CNHI News Service
BEVERLY, Mass. — As one official after another stood up to praise him, Fred Butler was ready with the occasional comment.
“I voted for you,” he told Beverly, Mass. Mayor Bill Scanlon.
“I remember when you played football,” he said to Beverly High School Principal Sean Gallagher.
At 106, Butler doesn’t have to prove anything to anybody. But his bantering showed that even at his age, his mind is sharp enough to merit the honor he was finally given yesterday.
Butler, the city’s oldest resident, was presented with an honorary high school diploma in a ceremony in the Beverly High School library.
Sitting in a wheelchair, his winter coat still on over a buttoned-up sweater, Butler appeared to be overcome by emotion when School Committee President Maria Decker handed him his diploma and the audience of about 100 family members, officials and students gave him a standing ovation.
“I thank everybody who is responsible for this,” he said. “I certainly appreciate it.”
Butler, who was born in 1906, dropped out of school in the ninth grade to work full time in a printing shop to help support his mother and five siblings.
He went on to lead a good life, raising five children with his wife of 65 years, getting drafted into World War II at age 35 and working for the Beverly water department. But family members said he always regretted never earning his diploma.
“It never slowed him down or stopped him, but it prompted him to always send the message to his children and grandchildren of the importance of education,” daughter-in-law Cathy Butler said. “The first thing he always asks is, ‘How’d you do in school today?’”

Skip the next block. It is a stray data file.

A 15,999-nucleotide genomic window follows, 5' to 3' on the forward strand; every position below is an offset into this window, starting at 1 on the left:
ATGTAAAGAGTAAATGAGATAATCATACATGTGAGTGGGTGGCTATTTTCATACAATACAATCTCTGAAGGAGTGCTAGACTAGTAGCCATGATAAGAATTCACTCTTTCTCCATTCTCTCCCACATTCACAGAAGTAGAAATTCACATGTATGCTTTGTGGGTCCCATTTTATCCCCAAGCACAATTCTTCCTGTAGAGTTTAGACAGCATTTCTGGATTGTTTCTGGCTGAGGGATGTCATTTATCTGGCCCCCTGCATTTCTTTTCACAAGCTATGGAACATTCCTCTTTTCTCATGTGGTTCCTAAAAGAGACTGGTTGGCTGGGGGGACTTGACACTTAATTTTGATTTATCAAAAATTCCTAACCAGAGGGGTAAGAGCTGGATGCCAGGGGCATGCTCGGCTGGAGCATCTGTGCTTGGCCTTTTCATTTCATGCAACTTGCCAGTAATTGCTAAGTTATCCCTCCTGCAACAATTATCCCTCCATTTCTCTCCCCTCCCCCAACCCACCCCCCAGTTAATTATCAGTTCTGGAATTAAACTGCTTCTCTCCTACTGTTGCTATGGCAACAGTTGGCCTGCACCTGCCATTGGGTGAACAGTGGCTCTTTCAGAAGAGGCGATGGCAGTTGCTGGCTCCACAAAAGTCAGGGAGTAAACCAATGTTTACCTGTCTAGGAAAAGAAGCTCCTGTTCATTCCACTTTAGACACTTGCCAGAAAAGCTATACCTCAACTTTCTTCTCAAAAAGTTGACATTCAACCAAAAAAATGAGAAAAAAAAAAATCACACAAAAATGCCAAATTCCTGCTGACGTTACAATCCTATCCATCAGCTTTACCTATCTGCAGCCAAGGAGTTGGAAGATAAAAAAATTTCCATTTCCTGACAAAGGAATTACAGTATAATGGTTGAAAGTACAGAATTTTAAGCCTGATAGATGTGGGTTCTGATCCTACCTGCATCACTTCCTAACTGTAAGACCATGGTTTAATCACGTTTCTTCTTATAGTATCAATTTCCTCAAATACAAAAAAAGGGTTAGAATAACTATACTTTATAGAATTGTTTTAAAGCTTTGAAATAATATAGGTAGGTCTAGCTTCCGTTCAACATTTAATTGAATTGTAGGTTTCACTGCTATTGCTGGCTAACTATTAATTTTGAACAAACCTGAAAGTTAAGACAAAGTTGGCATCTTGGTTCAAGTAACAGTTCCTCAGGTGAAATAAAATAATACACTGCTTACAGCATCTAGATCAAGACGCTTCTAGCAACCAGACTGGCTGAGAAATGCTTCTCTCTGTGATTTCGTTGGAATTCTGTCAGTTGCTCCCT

His grandson, Mike Calabro, recalled looking forward to the $5 he would get from his grandfather for every A on his report card.
When Fred’s wife, Ruth, died last September, family members decided to boost his spirits by pursuing the idea of an honorary diploma. Cathy Butler contacted City Council President Paul Guanci, who got the process under way and served as master of ceremonies.
“We just thought it was time,” granddaughter Beth Calabro said. “Let’s do it now before it’s too late.”
Family members described Butler as humble, hardworking and honest. As a seventh- and eighth-grader, he would work at the print shop in the morning and go to school in the afternoon. Guy Calabro, his son-in-law, said Butler dug underground trenches with a shovel in the days before the water department had more advanced equipment.
Beth Calabro recalled the day when Butler cashed his paycheck and realized the teller had given him too much money. He went back into the bank to return the money, prompting the stunned teller to give him a box of chocolates.
“He’s a man of faith,” Beth Calabro said. “He prayed on his knees until he was no longer able to do so.”
“It’s a long time to wait for your diploma,” Scanlon said, “but you’ve obviously earned it very well.”